East Africa
The Countries of Kenya, Sudan, Tanzania, Uganda, Rwanda, Burundi and Ethiopia


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Country
Kenya
Sudan
Tanzania
Uganda
Rwanda
Burundi
Capital
Nairobi
Khartoum
Dar Es Salaam
Kampala
Kigali
Bujumbura
Major Cities
Mombassa and
Kisuma
Omdurman
Lindi and Zanzibar
Fort Portal
-
-
Climate
Tropical along
the coast
semiarid, temperate
Varies from tropical
to temperate
Tropical,
Semiarid
Temperate/
Tropical
Equatorial
Ecosystems
Tropical Grasslands
desert scrub,
temperate savanna
tropical grasslands
and desert scrub
Wetland
Wetland and
Aquatic
Tropical Grassland
Tropical Rainforest
Wetland
Temperate
Tropical Grassland
Tropical Rainforest
Resources
Soda ash
gold
limestone
salt barites
petroleum, iron ore,
copper, sorghum
hydropower,phosphates,
iron ore, coal, diamonds,
gemstones, gold, natural-
gas, and nickel
Copper,
Cobalt,
Hydropower,
Limestone,
Salt,
Arable land
Cassiterite,
Wolfram, Gold,
and Coltan
nickel, uranium, rare earth oxides,
peat, cobalt,copper, platinum,
vanadium, arable land,hydropower, niobium,
tantalum, gold,tin, tungsten,
kaolin, limestone
Economic
Activities
subsistence agriculture
commercial and
subsistence farming,
nomadic herding
Agricultural processing
( sugar, beer, cigarettes,
twine) diamond and gold mining
Commercial
Farming
Subsistence
Farming
Subsistence
Farming
GDP per capita
$1,600
$1
$1000000000000000
$1,300
$1,000
$600
Type of
Government
Republic
authoritarian
democracy
Republic
Republic
Ethnocracy
Ethnocracy
Ethnic Groups
Kikuyu, Luhys,
and African
Arab, black
99% is African other 1% is
Arab, European, and Asian

Hutu and Tutsi
(Watusi)
Mainly Tutsi
(Watusi)
Religions
Protestant and
Roman Catholic
Islam, traditional
(Animism) and
Christianity
Christain, Muslim, and
indigeous beliefs
Roman Catholic,
Protestant,
Anglican,
Pentecostal,
Muslim,
traditional beliefs.
Roman Catholic,
Protestant,
Adventist,
Muslim, and
traditional beliefs.
Christianity,
Roman Catholic,
Protestant,
Muslim,
traditional beliefs.




Kenya

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Kenya is bordered by Ethiopia, Somalia, Tanzania, Uganda, and the Indian Ocean. The capital of Kenya is Nairobi. Kenya climate is tropical along the coast. Natural resources in this country is gold, limestone, hydropower, soda ash, and salt barites. There major activities in this country is agriculture. The GPD of the country is $1,600 per capital.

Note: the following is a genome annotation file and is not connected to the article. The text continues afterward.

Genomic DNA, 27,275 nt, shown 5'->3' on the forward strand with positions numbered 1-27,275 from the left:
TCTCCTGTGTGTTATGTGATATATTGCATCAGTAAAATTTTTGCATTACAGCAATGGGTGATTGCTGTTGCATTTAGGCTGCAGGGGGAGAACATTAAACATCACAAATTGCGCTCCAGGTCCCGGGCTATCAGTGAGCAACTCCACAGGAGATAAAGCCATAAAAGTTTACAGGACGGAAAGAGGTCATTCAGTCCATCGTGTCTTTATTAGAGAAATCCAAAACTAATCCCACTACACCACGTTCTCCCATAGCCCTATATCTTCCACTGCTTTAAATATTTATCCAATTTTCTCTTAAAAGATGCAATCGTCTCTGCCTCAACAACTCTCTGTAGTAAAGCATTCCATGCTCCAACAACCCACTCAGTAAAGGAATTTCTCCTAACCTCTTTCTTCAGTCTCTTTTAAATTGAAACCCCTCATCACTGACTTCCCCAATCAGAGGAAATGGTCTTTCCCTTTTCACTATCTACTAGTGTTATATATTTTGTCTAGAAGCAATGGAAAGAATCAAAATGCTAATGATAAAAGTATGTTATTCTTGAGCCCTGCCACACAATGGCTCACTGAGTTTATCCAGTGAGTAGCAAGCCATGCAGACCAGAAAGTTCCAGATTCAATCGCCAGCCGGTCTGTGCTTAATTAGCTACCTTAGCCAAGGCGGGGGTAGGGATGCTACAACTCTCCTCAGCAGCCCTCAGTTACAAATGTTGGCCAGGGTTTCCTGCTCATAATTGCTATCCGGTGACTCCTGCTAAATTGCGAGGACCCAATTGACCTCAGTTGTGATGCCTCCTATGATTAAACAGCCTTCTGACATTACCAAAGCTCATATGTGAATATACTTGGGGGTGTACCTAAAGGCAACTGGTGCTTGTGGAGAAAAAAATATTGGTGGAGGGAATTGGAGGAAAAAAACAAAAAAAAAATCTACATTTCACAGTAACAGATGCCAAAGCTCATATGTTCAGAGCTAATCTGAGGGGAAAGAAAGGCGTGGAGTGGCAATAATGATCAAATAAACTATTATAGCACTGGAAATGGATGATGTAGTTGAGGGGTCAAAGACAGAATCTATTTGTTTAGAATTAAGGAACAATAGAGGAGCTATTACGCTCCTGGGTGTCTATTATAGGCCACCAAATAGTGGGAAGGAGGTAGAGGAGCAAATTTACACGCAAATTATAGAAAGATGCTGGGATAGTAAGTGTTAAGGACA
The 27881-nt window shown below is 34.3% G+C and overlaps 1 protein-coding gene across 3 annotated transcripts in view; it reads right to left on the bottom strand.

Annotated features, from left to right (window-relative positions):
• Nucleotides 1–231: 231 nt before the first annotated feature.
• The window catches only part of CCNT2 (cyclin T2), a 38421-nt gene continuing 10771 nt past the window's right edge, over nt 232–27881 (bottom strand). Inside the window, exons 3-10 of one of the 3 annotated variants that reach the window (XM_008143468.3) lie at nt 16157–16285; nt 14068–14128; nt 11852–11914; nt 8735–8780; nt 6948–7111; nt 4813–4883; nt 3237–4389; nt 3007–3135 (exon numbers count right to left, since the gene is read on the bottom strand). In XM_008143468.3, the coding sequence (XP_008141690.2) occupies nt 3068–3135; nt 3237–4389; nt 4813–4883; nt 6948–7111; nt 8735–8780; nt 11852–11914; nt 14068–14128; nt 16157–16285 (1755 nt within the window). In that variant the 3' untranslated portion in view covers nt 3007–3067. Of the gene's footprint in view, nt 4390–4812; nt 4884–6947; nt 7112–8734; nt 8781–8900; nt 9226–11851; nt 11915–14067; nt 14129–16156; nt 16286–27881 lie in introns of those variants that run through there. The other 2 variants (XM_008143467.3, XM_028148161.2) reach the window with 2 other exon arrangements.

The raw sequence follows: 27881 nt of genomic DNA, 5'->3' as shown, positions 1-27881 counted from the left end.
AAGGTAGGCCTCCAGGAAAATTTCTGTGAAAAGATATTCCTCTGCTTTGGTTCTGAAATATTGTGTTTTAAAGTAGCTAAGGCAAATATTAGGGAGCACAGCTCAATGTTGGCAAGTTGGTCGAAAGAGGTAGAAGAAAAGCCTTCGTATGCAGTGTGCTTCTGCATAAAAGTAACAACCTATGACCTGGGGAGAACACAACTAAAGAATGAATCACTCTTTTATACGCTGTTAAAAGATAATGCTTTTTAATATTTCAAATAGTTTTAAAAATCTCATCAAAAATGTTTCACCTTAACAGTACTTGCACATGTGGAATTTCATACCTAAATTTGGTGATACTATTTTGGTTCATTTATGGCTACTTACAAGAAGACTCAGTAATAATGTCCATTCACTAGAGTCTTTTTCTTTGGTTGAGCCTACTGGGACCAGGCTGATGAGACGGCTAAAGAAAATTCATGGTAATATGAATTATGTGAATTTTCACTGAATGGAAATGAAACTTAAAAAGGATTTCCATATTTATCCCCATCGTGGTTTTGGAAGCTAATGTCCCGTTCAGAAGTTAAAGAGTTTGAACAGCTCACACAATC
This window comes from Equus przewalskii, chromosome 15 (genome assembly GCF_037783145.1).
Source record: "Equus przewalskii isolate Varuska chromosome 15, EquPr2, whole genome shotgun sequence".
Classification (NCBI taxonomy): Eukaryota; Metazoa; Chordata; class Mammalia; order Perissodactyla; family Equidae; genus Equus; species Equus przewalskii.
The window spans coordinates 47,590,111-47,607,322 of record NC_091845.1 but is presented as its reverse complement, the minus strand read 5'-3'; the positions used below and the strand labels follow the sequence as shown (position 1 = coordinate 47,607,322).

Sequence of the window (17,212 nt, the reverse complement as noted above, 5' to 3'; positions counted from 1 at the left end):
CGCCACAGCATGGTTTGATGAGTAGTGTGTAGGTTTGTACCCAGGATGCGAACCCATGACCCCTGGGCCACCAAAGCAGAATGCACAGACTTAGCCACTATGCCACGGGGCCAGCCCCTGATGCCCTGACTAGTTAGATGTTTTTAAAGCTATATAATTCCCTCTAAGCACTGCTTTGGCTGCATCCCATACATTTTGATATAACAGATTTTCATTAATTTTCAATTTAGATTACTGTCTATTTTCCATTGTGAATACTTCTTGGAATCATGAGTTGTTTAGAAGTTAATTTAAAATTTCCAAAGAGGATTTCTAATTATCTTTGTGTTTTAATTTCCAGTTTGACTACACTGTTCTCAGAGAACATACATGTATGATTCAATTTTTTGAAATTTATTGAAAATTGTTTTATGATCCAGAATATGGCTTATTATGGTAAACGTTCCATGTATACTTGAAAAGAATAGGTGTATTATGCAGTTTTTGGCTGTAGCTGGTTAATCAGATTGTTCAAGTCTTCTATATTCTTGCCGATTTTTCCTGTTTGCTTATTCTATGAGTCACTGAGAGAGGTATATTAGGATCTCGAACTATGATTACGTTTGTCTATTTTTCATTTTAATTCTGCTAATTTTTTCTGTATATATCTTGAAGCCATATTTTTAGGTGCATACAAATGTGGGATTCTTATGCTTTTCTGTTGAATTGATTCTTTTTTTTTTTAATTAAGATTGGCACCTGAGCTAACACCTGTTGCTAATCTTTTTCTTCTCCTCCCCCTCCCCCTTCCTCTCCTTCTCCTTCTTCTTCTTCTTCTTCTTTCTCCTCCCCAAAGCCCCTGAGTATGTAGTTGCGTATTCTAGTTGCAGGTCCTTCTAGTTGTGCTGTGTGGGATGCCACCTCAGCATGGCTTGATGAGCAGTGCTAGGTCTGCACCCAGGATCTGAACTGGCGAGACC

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Major landforms in Kenya are Great Rift Valley, Mount Kenya, Lake Turkana and Kakamega Forest. Mount Kenya is the largest mountain in Kenya. The second largest mountain in Africa. Mount Kenya is a stratovolcano. There are eight distinct vegetation bands. Kakamega Forest in located northwest of the capital. Kenya has rolling grasslands, highland coffee plantations, and national parks. Lake Turkana is also known as Lake Rudolph. It is the world's largest permanent desert lake and the world's largest alkaline lake.Kenya is bathed in steamy heat. The Great Rift Valley slices the country's highlands. Most of the people live in the fertile highlands. Rainfall is uncertain in the northern part of the country. Kenya is known for all its national parks.

Kenya doesn't have enough food for the country because of the government. Rather then growing food the government has been only growing cash crops. The land that they don't use is for agriculture and that isn't much. The people are suffering from malnutrition. Kenya has been stable and most admired since independence. The population has grew at an astounding rate. Since they could not meet the needs of the growing population they have faced complications. Social and political unrest has started. Ethnic groups are not at peace anymore.The violence of ethnic groups have push farmers off their land to the Great Rift Valley and it has further hurt production of food. The struggle for peace and unity still continues.